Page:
One regional organization addressing reentry is the Restorative Justice Project of the Midcoast. (rjpmidcoast.org/). I read about it before moving here, and I visited its office on our first trip back to Belfast shortly after we arrived in Maine. RJP's response to crime is to “seek renewal and safety for the community, support and healing for victims and accountability and reintegration of the offender.” The first two words of the motto at the top of their website: “Engaging Community.”

And Nate Davis’ observations about mass incarceration and a permanent underclass quoted in a July 2 Village Soup article are right on. Restorative justice, alternative sentencing and prisoner reentry programs, properly developed and based in a community, address issues associated with the cycle of incarceration (ask the minister).

However, I would not characterize community planning and engagement for those programs as an “any obstacle,” as I think he suggests, but as a requirement. Helping an opioid or other addicted person takes time, professional skill and a supportive community (ask an NA member about the 12 Traditions). The same commitment goes for former prisoners reentering a community.

Here is what I learned at the June 24 meeting: (1) the person who bought the home on Talbot did not notify the neighborhood community or the city about the potential tenants, denying them (at least) the opportunity to help the returning prisoners integrate; (2) the buyer paid cash for the property, which may limit oversight by a bank that holds a mortgage; (3) the homeowner did not engage Talbot Avenue neighbors in any meaningful dialog after the sale; (4) the homeowner did not seek help from, or even use, Rockland’s Prisoner Reentry Task force; (5) the Maine Department of Corrections is not affiliated in any way with the residence (despite having worked with the Restorative Justice Project); (6) the homeowner apparently attended the June 24 meeting, but chose not to reach out to the residents during public comment (that may have been inappropriate, anyway); (7) in official meetings with elected officials, the owner either could not or refused to answer detailed questions about programs to be offered at the residence, except to say that a house manager would be working with former prisoners on job readiness, resume building and financial literacy. (Great, but in my experience, prisoners have access to those programs -- and education, anger management, job training, and art and music therapy -- while incarcerated. What they need besides that is community-based support out of custody.)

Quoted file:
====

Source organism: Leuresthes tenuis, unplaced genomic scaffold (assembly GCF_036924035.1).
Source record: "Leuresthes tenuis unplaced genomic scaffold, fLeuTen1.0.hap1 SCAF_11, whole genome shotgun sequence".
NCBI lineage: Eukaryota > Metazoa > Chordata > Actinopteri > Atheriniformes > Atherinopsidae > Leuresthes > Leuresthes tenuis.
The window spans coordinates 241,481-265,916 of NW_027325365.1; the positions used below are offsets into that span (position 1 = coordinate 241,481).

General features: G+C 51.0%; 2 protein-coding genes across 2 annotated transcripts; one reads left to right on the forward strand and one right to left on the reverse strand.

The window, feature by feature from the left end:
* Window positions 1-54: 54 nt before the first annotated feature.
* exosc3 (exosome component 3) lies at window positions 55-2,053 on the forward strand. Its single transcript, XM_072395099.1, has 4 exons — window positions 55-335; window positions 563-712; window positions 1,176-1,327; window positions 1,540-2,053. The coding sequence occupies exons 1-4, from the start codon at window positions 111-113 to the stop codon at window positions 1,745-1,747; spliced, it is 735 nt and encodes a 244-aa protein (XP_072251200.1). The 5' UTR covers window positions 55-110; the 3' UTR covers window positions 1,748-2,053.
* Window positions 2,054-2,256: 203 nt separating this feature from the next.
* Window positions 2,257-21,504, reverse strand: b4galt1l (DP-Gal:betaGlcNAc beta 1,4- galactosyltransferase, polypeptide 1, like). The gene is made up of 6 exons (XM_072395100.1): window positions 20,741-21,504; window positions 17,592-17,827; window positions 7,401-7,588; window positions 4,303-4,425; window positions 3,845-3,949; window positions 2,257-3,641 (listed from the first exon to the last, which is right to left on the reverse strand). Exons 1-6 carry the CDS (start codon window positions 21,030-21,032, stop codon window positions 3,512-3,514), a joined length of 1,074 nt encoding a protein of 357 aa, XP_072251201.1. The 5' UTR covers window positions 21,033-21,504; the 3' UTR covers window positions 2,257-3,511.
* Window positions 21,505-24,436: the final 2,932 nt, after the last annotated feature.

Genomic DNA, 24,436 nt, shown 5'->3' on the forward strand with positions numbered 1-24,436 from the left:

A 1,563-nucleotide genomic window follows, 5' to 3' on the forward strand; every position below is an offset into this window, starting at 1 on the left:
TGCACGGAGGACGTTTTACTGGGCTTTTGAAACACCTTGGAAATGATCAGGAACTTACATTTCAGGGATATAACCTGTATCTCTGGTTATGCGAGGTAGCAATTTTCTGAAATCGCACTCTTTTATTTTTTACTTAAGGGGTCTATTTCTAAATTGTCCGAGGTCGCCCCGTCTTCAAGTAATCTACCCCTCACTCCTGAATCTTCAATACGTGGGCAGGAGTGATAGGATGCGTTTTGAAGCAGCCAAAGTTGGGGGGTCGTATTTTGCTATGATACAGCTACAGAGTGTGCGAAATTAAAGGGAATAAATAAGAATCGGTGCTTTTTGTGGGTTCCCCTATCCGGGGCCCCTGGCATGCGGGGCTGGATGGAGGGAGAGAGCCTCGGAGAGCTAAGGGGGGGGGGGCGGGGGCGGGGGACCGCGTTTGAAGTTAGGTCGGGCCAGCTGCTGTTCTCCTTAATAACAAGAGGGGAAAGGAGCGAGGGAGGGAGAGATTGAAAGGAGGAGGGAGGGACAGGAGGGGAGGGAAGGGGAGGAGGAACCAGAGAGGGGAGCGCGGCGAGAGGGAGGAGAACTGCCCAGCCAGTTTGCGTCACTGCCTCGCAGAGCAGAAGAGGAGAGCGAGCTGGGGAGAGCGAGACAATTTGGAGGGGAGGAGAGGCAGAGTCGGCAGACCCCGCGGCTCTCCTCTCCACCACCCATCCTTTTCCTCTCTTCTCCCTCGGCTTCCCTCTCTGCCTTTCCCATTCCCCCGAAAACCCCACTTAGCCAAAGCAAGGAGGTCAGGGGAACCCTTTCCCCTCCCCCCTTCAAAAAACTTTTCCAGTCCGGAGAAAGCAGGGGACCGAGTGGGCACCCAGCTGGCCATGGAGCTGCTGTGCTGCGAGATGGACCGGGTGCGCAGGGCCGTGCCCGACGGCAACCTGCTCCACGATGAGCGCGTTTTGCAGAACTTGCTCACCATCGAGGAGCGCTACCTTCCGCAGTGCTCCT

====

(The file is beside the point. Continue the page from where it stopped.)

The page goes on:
Finally, is this residence modeled after the Maine Coastal Regional Reentry Center in Belfast (rjpmidcoast.org/community-reentry-program.html)? If so, how did that center engage the community when it started?

Again, there are many issues here, and I have no real stake, except that I’m a new member of the community, am interested in reintegration and want to be informed. I’m happy to be corrected about my observations at the meeting, and about this issue in general. I would love to see Rockland continue developing and empowering a community-based process for reintegrating former prisoners. Using Rockland’s Prisoner Reentry Task Force seems like a good place for that; I am willing to support that group with my time, if needed, and I encourage other community members to get involved too. With compassion and respect for all community needs, we could create, or replicate, a model program.